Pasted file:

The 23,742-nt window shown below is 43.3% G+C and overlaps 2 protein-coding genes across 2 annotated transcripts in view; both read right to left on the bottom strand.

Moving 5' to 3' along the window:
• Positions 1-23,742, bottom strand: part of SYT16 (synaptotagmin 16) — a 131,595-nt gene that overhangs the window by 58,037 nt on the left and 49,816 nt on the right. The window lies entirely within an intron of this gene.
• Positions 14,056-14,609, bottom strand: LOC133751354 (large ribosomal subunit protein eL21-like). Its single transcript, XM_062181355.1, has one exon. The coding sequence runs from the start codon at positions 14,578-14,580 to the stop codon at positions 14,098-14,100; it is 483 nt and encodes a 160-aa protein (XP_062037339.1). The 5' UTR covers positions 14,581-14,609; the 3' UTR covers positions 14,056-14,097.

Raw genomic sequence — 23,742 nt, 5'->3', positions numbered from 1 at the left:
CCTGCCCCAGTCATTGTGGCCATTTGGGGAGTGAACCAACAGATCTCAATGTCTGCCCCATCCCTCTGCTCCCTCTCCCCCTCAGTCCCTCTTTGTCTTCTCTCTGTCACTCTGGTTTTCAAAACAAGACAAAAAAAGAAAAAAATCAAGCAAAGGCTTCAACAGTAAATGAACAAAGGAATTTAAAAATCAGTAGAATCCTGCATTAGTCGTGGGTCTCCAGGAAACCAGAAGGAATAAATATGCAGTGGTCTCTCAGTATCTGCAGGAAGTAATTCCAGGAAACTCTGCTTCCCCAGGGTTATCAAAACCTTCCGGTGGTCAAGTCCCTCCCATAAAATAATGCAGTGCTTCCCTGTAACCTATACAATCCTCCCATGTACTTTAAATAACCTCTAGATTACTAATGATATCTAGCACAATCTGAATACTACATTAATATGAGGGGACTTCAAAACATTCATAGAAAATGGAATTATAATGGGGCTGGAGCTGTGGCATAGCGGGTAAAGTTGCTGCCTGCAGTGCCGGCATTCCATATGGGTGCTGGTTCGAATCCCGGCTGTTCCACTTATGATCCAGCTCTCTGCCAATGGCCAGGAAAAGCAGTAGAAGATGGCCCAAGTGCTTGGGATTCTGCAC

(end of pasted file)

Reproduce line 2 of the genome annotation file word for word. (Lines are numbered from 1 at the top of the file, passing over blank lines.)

Moving 5' to 3' along the window: